History & Comics
With the publication of Abina and the Important Men in 2012, I entered the world of graphic histories – intentional accounts of the past depicted through sequential, juxtaposed art and text. I have recently edited a special article-length review section of the American Historical Review on this medium, including authoring an introductory essay entitled “Getting Serious about Comic Histories“. Working with artists and historians, I have also begun to produce a series of one-page graphic biographies. They’re featured in this little video we made about how to read comics as part of a world history course.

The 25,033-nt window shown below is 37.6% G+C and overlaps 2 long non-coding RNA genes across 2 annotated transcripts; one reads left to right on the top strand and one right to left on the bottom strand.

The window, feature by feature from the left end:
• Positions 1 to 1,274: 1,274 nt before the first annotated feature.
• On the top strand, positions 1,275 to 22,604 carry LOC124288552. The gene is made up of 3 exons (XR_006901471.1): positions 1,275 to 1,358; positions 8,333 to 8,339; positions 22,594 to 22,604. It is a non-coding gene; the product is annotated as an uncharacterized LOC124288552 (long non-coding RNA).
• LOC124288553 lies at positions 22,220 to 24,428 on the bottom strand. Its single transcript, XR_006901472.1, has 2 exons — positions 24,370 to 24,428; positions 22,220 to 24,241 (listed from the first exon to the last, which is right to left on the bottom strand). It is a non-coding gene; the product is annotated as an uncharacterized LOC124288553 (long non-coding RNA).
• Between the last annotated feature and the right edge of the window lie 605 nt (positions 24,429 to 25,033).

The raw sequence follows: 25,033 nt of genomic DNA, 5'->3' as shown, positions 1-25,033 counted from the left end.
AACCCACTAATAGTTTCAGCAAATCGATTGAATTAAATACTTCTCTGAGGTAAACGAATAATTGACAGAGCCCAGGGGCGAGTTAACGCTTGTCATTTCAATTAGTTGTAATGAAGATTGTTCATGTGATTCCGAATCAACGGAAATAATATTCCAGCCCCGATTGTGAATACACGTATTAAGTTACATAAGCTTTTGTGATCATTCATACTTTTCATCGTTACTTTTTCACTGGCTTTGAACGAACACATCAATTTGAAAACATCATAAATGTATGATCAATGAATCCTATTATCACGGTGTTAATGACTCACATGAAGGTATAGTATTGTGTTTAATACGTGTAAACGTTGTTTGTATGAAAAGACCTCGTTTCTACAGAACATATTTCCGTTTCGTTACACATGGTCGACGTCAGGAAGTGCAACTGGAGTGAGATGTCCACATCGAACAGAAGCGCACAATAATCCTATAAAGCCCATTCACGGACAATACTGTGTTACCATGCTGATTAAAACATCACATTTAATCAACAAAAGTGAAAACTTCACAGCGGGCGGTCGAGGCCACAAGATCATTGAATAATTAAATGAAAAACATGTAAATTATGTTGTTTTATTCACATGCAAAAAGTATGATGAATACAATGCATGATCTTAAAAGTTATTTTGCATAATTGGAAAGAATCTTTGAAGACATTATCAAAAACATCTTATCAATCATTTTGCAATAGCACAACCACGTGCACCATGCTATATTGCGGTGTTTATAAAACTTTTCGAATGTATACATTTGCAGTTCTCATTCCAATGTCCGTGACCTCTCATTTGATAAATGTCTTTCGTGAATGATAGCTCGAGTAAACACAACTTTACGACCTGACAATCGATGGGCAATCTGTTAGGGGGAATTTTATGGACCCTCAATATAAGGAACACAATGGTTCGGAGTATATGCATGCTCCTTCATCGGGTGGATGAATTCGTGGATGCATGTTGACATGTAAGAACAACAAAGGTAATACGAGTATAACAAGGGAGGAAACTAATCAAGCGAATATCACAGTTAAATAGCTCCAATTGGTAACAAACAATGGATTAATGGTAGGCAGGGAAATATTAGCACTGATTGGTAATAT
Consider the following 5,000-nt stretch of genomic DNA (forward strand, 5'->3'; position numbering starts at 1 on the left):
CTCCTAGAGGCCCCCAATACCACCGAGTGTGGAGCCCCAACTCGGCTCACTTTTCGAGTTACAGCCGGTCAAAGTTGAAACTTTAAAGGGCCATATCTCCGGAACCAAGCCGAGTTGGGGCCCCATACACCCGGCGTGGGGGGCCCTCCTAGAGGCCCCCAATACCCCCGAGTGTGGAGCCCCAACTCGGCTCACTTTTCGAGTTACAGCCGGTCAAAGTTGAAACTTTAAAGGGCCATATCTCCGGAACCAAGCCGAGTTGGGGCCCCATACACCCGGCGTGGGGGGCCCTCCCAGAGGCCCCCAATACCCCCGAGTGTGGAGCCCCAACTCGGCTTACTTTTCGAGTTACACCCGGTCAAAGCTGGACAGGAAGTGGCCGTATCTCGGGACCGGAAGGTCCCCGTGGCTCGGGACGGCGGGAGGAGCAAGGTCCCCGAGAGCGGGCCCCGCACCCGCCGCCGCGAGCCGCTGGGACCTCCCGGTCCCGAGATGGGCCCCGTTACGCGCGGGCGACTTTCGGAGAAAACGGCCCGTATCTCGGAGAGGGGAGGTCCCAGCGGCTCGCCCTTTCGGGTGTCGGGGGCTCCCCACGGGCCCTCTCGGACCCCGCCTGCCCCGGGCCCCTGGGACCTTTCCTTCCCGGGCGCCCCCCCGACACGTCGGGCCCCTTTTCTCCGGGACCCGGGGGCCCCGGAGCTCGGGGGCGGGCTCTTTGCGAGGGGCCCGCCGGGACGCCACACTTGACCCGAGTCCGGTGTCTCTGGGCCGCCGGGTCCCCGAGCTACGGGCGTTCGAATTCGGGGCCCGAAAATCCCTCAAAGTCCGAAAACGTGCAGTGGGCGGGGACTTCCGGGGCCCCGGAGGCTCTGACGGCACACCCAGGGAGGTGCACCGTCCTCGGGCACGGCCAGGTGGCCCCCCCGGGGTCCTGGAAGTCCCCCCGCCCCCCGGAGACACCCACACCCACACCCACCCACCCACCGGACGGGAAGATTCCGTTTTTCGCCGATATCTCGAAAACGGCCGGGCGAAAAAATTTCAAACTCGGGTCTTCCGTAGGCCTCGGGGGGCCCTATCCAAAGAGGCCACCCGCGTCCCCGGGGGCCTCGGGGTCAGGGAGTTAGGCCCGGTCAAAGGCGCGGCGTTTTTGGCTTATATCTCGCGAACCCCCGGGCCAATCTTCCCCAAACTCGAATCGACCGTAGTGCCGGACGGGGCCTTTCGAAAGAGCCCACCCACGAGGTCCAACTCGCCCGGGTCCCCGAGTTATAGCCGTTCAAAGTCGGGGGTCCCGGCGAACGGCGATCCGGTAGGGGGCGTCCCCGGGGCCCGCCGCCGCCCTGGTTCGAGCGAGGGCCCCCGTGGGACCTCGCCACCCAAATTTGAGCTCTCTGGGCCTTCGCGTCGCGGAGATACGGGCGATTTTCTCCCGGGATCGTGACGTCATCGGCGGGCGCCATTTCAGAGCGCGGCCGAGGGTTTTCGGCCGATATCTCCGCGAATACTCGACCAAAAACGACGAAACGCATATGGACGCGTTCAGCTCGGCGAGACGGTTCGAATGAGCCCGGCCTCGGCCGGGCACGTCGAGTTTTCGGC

In addition to this work and a number of conference papers, I have become seriously engaged in the scholarship of teaching and learning in this area. While comics and graphic histories of all kinds have made their way into the social studies classroom, little serious work has been done on effective methodologies for employing sequential art-and-text to promote students’ acquisition and internalization of core history and social studies competencies. I’m gradually preparing a study focused on teachers’ use of comics in the history classroom, with the eventual goal of producing work that informs evidence-based pedagogy utilizing comics in the classroom.